# Archived Maximum Charge on a Capacitor, Help

1. Apr 20, 2008

### ryeager

Hi, thanks in advance to all who help

a) Determine the time constant for charging the capacitor in the circuit given.
b) what is the maximum charge on the capacitor?
R1
______vvvv____________
| | |
| < |
E R2 > C
| | |
|______________|______|

E = emf and C is the capacitor, sorry for the poor illustration.

Mentor's edit: Here's a better illustration:

For a, I've determined the equivalent resistance of parallel resistors to be (1/R1 + 1/R2)^-1 = R1R2/(R1+R2), thus the time constant would be tau = CReq = CR1R2/(R1+R2)

For b) I have a feeling Qmax for the capacitor will be Qmax = CV where V is the voltage across R2 since R2 and C are parallel, but I can't figure out V across R2 in terms of E, R1, R2, C. Can anyone help? Thanks again.

Last edited by a moderator: Feb 8, 2016
2. Feb 10, 2016

### cnh1995

I got the same result after solving with differential equations.
Let the time constant be T.
Current supplied by the source is,
I(t)=ET/(R1R2C)*(1-e-t/T)+(E*e-t/T)/R1
From this equation, it can be verified that at t=0, I=E/R1(capacitor acts as a short at t=0) and at t=∞, I=E/(R1+R2)..(capacitor acts as open circuit at t=∞).
In steady state, the capacitor will act as an open circuit. Hence, current will flow though the series combination of R1 and R2.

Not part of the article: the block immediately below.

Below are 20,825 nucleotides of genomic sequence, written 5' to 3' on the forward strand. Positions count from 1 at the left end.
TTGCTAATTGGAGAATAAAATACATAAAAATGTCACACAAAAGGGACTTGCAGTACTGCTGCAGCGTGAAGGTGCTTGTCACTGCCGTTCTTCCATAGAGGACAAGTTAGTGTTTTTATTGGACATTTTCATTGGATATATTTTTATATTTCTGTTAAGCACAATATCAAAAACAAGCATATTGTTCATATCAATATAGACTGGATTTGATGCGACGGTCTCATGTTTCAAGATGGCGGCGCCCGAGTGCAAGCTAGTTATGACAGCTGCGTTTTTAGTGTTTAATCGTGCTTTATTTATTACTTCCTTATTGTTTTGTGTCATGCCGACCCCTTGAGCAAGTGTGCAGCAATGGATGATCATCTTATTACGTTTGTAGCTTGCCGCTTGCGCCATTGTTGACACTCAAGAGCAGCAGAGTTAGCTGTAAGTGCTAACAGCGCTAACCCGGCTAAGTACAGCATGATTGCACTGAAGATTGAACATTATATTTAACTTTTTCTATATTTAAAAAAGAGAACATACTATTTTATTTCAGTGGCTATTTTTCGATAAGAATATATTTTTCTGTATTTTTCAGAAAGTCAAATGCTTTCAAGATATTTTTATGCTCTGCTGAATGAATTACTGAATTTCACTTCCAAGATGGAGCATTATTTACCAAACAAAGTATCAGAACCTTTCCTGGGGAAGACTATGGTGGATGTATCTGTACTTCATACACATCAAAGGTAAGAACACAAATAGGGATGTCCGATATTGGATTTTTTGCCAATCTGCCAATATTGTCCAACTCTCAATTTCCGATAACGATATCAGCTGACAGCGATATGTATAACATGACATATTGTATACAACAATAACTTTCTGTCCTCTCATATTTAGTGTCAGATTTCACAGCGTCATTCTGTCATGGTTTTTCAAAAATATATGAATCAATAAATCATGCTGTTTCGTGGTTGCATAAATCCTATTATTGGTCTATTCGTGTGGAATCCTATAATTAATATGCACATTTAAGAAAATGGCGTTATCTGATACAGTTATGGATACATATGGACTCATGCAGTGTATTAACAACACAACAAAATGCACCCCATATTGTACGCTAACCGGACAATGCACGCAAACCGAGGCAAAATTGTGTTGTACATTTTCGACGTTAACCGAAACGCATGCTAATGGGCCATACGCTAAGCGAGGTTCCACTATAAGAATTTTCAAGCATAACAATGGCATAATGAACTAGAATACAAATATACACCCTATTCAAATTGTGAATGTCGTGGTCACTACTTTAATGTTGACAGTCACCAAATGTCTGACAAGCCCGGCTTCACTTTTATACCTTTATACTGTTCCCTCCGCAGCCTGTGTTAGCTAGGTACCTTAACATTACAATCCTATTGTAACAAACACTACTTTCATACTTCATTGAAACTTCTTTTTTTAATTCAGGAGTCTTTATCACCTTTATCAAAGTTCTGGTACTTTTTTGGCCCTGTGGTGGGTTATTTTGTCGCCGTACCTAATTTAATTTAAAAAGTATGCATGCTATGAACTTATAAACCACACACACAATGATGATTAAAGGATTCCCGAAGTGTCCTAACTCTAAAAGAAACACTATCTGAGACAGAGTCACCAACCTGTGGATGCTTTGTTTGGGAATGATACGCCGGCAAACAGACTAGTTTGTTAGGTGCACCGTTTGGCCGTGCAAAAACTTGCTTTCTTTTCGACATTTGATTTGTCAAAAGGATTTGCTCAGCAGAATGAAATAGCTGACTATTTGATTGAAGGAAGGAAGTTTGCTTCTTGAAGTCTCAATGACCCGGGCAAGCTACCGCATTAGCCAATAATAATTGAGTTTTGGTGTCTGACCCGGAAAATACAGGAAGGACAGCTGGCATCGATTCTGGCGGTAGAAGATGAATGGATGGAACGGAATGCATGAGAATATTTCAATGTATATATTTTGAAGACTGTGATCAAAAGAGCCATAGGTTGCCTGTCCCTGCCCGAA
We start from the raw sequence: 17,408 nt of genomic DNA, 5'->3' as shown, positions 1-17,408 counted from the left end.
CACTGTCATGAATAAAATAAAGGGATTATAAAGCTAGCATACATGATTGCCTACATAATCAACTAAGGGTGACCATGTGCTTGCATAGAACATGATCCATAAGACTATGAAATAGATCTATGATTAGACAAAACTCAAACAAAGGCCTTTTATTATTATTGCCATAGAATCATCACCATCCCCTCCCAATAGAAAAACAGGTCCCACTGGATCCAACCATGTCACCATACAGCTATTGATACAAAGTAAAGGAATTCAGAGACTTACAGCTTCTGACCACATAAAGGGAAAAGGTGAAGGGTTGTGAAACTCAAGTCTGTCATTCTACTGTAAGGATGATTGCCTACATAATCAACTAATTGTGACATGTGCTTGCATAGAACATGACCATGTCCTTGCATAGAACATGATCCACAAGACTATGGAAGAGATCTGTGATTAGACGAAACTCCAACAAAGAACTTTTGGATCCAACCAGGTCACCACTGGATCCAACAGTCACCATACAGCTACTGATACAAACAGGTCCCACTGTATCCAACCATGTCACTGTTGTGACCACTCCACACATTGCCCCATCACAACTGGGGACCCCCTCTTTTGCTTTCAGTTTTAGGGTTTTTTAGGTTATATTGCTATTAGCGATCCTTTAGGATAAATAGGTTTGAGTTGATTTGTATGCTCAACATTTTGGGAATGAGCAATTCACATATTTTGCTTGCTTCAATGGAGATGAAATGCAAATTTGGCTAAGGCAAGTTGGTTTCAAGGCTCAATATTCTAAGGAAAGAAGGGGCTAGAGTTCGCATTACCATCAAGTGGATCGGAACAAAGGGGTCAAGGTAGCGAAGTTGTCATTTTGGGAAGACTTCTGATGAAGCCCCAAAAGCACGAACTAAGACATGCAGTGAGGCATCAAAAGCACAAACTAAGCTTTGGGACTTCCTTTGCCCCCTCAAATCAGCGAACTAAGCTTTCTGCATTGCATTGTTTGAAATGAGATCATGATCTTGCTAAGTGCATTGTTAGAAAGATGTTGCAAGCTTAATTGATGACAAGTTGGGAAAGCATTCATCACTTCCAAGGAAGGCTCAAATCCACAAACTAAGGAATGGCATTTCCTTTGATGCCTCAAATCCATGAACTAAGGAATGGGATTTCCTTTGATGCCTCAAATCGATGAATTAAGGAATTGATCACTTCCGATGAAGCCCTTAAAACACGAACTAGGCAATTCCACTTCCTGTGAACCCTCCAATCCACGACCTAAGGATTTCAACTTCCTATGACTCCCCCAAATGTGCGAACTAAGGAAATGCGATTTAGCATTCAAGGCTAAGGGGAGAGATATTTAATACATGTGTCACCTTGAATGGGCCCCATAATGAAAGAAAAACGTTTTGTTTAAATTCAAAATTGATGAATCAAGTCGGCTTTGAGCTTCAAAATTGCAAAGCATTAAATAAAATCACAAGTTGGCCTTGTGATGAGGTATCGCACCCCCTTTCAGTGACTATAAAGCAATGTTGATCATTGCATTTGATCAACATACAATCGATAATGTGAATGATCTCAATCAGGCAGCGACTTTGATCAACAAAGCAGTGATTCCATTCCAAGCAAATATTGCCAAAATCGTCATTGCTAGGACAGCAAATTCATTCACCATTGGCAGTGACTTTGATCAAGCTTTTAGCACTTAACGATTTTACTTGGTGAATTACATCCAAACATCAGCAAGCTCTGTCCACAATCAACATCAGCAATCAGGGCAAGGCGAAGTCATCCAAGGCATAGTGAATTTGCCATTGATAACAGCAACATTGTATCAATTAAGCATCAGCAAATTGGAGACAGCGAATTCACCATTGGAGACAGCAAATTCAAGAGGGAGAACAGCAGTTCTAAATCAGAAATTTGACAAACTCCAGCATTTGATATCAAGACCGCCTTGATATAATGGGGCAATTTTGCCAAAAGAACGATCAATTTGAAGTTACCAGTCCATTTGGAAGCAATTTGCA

So, Voltage across C=Voltage across R2 in steady state= E*R2/(R1+R2)
Final charge on the capacitor=Q=CV= ECR2/(R1+R2).

3. Feb 11, 2016

### cnh1995

The above approach involves some mathematical calculations and a generalized expression for current I(t). Instead, I believe the best and simplest approach to solve these two questions a and b is Thevenin's theorem.

4. Feb 13, 2016

### Kenygreen

5. Feb 13, 2016

### Kenygreen

Why do you regard R1 and R2 as being in parallel?
When C is fully charged then the current through the capacitor is ?

Which makes the fial voltage across C ? ?

Hence the max charge will be ? ? ?

6. Feb 14, 2016

### cnh1995

Are those your own queries or are you trying to give hints to the OP?

7. Feb 15, 2016

### Ronie Bayron

Vc=VR2 where R1 & R2 are voltage divider.
I = E/(R1+R2) and VR2=IR2, so Vc =E[R2/(R1+R2)]

8. Feb 16, 2016

### Ronie Bayron

Since C=Q/Vc, Q =C Vc, so the charge Q depends on the value of capacitance you put on your circuit and magnitude of Vc